Supplemental Security Income (SSI)

The Supplemental Security Income (SSI) program pays benefits to disabled adults and children who have limited income and resources. SSI benefits also are payable to people 65 and older without disabilities who meet the financial limits. The maximum benefit in 2015 is $733 per month.

The monthly federal SSI payment amount changes from year to year.  Visit to see the amount for this year.

Many figures used to calculate Supplemental Security Income (SSI) benefits are revised annually by the Social Security Administration, the federal agency that administers the program. These figures are usually updated in October and can be found in the November issue of the Federal Register, the official government source for administrative changes.

You can also find the figures on the SSA website, or by calling the Social Security Administration at 1-800-772-1213, or TTY at 1-800-325-0778 between the hours of 7:00 a.m. and 7:00 p.m. Eastern time.


You must be:   Disabled or Legally Blind or 65 or older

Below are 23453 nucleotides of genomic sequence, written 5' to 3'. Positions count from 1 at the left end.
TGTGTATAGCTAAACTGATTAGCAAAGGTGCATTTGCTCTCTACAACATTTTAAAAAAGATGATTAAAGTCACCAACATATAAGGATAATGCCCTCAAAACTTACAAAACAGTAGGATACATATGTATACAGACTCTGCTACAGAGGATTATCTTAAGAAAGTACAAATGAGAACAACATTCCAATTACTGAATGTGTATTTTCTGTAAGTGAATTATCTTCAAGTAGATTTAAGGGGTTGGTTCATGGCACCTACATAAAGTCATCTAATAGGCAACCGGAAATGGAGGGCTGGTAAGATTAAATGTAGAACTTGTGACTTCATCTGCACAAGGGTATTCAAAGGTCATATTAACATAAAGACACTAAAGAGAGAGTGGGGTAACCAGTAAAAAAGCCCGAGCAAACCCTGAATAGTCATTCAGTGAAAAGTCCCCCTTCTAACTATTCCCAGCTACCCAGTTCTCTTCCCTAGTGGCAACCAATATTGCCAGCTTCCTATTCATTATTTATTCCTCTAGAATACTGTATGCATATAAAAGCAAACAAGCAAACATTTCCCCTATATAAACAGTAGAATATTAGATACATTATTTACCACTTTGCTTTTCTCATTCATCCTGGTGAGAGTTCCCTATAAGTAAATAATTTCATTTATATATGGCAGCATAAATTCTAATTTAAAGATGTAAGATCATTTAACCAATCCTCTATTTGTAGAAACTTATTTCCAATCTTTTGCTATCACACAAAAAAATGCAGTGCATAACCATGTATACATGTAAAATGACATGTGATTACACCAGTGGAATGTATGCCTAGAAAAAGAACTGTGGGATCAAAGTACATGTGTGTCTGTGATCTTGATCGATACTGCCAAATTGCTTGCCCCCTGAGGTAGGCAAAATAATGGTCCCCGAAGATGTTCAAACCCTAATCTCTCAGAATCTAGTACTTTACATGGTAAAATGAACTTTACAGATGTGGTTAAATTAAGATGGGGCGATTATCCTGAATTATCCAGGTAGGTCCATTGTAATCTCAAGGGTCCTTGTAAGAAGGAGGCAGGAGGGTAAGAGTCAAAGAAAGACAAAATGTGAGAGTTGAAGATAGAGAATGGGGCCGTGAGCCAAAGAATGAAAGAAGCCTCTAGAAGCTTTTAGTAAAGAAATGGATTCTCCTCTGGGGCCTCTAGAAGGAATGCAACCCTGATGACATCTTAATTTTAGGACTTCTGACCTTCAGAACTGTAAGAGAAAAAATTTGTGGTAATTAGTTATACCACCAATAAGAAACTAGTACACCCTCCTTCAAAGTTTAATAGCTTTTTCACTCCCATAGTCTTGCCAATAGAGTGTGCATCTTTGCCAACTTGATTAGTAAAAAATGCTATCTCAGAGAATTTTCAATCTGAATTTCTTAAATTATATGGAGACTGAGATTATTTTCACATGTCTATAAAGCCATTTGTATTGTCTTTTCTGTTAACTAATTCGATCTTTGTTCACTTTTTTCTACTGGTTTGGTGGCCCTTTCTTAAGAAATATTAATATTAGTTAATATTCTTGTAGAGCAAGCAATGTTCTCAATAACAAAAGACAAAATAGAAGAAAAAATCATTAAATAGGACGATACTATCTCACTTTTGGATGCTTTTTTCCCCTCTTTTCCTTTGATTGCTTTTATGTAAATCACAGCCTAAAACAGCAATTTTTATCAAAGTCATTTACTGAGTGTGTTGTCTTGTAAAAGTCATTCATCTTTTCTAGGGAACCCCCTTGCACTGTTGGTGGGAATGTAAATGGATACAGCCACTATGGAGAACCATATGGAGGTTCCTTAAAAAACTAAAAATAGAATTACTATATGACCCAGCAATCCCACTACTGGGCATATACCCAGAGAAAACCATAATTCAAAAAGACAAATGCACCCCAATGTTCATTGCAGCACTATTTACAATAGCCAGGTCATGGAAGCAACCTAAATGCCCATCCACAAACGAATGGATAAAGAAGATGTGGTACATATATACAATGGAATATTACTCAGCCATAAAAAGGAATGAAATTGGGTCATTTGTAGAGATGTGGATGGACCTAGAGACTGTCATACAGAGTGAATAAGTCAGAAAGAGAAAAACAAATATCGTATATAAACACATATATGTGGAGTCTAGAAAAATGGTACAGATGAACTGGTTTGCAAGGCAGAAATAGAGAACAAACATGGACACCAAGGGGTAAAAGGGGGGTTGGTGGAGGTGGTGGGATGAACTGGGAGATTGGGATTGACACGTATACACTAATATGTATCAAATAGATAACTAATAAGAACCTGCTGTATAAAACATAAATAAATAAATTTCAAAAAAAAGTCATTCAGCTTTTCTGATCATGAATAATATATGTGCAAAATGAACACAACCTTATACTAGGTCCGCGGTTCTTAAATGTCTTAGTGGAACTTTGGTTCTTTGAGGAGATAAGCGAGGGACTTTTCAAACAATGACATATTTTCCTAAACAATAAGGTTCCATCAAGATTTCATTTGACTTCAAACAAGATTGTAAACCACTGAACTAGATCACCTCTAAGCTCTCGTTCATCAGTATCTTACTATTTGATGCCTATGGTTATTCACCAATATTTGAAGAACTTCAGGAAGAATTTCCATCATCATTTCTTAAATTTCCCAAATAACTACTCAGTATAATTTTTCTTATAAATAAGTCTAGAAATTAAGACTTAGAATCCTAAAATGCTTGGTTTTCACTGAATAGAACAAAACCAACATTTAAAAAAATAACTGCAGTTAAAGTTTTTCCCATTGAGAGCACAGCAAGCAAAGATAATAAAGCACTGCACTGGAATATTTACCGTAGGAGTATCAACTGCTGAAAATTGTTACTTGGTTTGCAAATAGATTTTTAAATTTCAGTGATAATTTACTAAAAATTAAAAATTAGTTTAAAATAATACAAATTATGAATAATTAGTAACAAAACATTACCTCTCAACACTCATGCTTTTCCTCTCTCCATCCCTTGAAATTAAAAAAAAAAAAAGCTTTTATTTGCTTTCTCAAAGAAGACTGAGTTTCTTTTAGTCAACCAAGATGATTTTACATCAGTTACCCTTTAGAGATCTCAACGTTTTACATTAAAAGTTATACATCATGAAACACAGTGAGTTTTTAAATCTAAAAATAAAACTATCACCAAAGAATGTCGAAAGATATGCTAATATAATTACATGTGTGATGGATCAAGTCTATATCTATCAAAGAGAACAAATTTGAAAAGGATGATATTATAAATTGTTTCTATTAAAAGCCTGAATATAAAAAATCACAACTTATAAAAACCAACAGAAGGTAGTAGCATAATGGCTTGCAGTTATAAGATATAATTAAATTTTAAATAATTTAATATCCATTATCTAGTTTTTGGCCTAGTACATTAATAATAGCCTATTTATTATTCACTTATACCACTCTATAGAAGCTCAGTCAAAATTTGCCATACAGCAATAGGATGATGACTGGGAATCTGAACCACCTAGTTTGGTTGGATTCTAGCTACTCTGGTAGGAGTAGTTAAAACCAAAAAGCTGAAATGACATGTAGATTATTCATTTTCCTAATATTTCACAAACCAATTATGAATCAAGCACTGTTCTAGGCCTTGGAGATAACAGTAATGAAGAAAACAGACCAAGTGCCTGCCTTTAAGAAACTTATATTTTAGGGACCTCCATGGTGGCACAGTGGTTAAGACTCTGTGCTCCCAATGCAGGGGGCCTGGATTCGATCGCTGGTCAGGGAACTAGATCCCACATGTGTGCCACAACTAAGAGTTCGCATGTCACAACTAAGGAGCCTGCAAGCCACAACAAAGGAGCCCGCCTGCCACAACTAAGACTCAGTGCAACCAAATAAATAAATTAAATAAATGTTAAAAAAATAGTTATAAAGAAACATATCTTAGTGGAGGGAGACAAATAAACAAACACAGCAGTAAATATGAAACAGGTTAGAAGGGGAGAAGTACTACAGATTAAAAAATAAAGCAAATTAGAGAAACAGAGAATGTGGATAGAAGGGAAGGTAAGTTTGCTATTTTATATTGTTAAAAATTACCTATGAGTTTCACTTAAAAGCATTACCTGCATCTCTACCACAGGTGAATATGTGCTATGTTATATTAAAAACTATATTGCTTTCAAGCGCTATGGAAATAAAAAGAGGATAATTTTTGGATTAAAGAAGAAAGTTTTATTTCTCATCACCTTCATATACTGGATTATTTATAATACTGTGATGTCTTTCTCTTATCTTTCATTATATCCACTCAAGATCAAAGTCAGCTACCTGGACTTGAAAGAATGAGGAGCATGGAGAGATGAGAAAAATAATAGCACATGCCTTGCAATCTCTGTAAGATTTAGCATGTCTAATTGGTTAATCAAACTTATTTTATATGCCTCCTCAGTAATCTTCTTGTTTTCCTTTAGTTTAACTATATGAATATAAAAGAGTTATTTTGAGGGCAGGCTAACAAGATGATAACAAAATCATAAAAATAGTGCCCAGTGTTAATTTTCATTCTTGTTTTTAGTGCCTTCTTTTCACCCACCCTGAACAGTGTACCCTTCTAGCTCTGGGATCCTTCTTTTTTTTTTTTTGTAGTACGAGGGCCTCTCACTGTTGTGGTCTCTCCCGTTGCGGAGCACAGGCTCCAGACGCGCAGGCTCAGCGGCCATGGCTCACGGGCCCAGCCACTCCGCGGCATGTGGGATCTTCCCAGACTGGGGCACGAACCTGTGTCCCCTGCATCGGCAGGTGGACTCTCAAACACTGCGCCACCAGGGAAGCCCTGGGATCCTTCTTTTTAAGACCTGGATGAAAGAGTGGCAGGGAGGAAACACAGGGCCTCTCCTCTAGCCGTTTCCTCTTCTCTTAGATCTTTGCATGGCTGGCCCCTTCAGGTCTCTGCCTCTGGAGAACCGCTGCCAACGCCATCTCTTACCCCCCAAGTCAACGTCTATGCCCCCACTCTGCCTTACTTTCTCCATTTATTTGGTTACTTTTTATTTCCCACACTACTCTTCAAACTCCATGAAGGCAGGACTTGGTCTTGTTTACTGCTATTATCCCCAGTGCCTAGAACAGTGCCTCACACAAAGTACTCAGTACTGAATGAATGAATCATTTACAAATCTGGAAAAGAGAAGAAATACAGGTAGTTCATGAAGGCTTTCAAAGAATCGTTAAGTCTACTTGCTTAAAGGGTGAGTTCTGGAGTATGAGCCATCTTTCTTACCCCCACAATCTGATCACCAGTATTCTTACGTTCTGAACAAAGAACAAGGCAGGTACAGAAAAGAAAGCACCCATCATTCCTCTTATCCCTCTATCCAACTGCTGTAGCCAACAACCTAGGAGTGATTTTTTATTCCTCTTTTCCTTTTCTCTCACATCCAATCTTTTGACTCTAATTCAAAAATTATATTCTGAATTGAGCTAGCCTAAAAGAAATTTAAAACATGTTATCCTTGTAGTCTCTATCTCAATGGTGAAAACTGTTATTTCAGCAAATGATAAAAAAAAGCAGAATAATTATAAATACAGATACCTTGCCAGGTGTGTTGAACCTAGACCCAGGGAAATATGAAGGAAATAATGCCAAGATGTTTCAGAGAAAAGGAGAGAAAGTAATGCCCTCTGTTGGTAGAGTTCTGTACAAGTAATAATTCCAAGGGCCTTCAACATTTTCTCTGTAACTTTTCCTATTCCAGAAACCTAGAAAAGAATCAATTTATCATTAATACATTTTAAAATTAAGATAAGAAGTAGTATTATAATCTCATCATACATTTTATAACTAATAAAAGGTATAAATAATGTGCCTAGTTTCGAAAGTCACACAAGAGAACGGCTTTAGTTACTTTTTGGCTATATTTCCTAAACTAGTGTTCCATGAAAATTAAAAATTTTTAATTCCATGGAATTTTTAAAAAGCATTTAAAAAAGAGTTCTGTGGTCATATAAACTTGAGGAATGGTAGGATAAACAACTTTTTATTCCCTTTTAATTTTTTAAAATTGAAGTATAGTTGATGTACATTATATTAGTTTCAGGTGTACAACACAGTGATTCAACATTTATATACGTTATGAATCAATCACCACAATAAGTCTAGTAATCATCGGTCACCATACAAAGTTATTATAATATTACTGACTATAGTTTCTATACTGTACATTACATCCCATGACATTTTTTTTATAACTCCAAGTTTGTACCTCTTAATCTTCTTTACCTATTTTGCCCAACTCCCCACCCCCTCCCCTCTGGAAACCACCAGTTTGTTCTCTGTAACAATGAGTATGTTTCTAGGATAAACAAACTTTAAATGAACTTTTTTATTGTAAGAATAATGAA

Income Eligibility:

Your countable income must be less that the "benefit amount,". Some types or amounts of income are not counted.  In some situations, income from another household member may be counted.

Asset Eligibility:

Your countable assets not more than:
$2,000 for an individual
$3,000 for a married couple (couple may be either an opposite sex or same sex married couple in many states).

Assets that are not counted:

  • A home
  • a car (if used for) transportation for you or a member of your household
  • household goods and
  • personal effects.


Apply at:

Social Security office.  Locate your Social Security Office

  • You can appeal any denial, termination, or reduction of benefits
  • You must file an appeal within 60 days of the date of the written notice with which you disagree.
  • In addition, you have a 5 day "grace period" to allow for mailing the notice to you, making the total amount of time you have to file an appeal 60+5 days.


Source of Funds:

U.S. Government; general tax revenues

Sources of Law:
Is this legal advice?

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